Olympics absences to hit businesses?

Vanquish Integrated People Solutions is urging organisations to engage with their workforce and consider introducing flexible measures to discourage ‘sickies’ during the Rio Olympics.

The four hour time difference means that many of the Olympics’ biggest events are scheduled to take place during normal working hours and early hours of the morning, tempting employees to skip work or stay up later than normal to watch Great Britain’s gold medal hopefuls in action.

Olympics absences

Subsequently it is highly likely that the Olympics will trigger a wave of last minute holiday requests, higher levels of lateness and sickness absences, dips in productivity caused by tiredness, plus a surge in internet usage as employees try to keep up with the coverage.

“Just like athletes, organisations need to prepare for the Olympics. Sporting events can often have a massive impact on staff attendance but with the Olympics taking place at the height of the summer holidays, when organisations are already short-staffed due to school holidays, the impact of staff absences could be devastating,” says Nick Whiteley, General Manager at Vanquish Integrated People Solutions.

“As the nation gets gripped by the Olympics and employees realise that many of the gold medals will be decided in the early hours, managers need to brace themselves for an influx of last-minute requests for days off and the possibility of staff arriving to work late and a little bleary-eyed after their late night antics.

“Although the Olympics Opening Ceremony is just days away there’s still time to put a policy in place to support employees who wish to watch the Olympics. A quick consultation with staff members will help managers gauge interest in the Olympics and put necessary plans in place to avoid disruption and maintain productivity levels.”

Flexibility the key

Whiteley highlights that there are many options available to organisations to help balance the needs of their businesses with the enthusiasm of individuals.

“Rather than doing nothing or taking a hard stance on the matter, organisations should see the Olympics as an opportunity to engage with staff and trial temporary working arrangements.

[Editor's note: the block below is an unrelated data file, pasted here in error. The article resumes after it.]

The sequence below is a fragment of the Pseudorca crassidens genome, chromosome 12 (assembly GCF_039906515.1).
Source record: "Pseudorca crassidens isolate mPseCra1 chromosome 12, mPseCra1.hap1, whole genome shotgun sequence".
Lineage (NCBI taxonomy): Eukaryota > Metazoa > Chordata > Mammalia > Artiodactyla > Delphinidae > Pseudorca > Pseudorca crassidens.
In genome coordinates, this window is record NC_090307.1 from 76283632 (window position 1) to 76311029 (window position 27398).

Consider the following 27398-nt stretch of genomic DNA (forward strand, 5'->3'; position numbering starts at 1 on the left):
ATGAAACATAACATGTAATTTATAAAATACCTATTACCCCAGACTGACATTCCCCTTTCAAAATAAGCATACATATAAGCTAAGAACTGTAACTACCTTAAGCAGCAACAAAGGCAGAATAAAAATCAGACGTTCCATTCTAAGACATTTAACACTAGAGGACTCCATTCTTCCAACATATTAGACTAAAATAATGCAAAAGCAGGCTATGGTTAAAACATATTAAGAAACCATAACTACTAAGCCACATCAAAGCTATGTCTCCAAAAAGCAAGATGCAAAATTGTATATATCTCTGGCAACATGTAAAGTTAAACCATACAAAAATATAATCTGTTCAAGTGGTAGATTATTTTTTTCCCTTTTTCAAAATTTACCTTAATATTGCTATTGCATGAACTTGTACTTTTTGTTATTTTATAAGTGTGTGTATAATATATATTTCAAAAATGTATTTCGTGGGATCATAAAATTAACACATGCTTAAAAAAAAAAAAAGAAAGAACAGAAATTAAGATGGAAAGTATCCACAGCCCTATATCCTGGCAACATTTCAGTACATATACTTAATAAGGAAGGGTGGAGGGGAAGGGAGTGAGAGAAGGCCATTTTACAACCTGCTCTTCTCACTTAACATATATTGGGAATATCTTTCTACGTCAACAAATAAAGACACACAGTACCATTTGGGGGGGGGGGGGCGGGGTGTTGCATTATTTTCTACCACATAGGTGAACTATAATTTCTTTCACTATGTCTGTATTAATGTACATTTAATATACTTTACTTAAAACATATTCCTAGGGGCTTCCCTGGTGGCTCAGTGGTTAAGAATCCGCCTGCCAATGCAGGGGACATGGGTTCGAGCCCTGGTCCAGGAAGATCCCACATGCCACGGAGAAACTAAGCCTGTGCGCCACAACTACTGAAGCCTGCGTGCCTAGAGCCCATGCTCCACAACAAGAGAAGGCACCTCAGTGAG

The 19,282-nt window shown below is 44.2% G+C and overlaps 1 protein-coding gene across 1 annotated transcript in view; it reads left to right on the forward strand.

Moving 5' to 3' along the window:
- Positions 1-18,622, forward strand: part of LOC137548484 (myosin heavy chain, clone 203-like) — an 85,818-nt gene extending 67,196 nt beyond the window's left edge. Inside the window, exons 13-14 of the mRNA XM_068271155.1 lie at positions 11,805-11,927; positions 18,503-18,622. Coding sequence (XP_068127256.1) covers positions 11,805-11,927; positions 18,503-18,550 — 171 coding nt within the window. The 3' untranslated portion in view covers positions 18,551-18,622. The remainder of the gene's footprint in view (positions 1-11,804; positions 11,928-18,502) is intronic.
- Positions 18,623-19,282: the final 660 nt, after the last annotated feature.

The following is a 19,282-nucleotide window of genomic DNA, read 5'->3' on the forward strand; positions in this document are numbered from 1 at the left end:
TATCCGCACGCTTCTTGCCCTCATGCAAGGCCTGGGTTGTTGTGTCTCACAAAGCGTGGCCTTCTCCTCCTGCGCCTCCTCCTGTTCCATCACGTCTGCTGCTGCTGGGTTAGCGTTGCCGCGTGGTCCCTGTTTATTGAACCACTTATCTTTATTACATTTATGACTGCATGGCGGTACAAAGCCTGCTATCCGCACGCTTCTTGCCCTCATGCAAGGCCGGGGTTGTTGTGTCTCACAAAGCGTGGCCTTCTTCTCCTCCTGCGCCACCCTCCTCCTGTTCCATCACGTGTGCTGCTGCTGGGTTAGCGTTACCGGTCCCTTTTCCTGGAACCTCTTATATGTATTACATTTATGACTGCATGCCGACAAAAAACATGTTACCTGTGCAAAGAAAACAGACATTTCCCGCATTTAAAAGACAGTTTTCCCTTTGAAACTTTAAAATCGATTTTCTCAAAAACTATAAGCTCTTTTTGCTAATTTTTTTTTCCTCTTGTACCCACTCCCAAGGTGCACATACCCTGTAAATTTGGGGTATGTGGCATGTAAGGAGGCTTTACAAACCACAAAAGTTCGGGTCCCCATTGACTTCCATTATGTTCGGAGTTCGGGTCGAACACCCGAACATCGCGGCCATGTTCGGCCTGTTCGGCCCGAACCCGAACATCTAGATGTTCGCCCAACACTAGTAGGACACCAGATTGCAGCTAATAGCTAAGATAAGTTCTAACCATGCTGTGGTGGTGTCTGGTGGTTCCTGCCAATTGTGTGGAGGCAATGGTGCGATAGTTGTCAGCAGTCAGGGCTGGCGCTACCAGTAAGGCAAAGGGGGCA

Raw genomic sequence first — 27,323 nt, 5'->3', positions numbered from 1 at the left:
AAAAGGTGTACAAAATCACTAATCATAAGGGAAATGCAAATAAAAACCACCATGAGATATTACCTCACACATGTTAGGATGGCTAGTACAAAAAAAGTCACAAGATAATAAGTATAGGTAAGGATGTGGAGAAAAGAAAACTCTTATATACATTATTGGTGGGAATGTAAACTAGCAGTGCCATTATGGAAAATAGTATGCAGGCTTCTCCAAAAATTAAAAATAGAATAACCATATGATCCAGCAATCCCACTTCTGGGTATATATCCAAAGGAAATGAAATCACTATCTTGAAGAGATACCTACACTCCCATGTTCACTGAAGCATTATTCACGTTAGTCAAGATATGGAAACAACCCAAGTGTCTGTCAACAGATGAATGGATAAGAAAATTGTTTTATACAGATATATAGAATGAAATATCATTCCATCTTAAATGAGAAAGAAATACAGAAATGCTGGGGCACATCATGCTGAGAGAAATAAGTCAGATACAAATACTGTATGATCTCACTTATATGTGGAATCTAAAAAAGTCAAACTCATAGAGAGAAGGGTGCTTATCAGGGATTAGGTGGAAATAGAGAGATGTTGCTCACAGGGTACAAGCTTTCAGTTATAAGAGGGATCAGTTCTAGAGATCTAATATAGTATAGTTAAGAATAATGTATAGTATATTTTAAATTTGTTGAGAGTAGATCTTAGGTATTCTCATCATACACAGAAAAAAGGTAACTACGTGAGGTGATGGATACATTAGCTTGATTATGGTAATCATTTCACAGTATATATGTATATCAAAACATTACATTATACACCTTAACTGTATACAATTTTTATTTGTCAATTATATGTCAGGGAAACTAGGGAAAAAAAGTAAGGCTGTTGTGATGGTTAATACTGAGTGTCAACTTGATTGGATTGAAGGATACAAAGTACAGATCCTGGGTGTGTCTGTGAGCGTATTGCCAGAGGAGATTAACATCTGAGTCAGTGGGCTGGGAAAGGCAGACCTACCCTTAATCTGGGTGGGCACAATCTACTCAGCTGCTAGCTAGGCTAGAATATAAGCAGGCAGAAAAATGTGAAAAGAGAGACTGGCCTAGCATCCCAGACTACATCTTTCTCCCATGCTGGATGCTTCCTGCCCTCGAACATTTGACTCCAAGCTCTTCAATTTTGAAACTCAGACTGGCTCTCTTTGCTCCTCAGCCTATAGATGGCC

“Offering employees the flexibility to work from home or make up lost time at the beginning or end of another shift is a simple way to improve staff morale. If it’s not feasible to offer flexi hours due to the nature of the business, encouraging staff to swap shifts could be a suitable alternative.

“Failing that, managers could bring a TV or radio into work or relax their rules surrounding Twitter and internet use in the workplace so employees can keep up with the action.”

“Whatever measures organisations introduce, managers must clearly communicate their arrangements and boundaries to employees to discourage sickness absence, apply the rules fairly and consistently so not to discriminate against individuals and enforce their absence policy by tracking lateness and sickies.”

Download your FREE Olympics guide

To help organisations plan ahead and minimise the disruption to their business, Vanquish has put together a handy guide of the stand-out events at the Rio Olympics and their dates and times, so managers can see the days when levels of absenteeism are likely to be highest.

Nick Whiteley adds: “Two stand-out dates on the guide are Sunday 14th and Monday 15th August. On these two dates interest in the Games is expected to be huge as Mo Farah, Greg Rutherford, Jessica Ennis-Hill and Usain Bolt are all competing in the early hours of the morning, meaning workers may only have three or four hours sleep before getting up for work.”

Click here to download your free guide

Rio email

The National Minimum Wage is changing
Is your business ready for Rio 2016?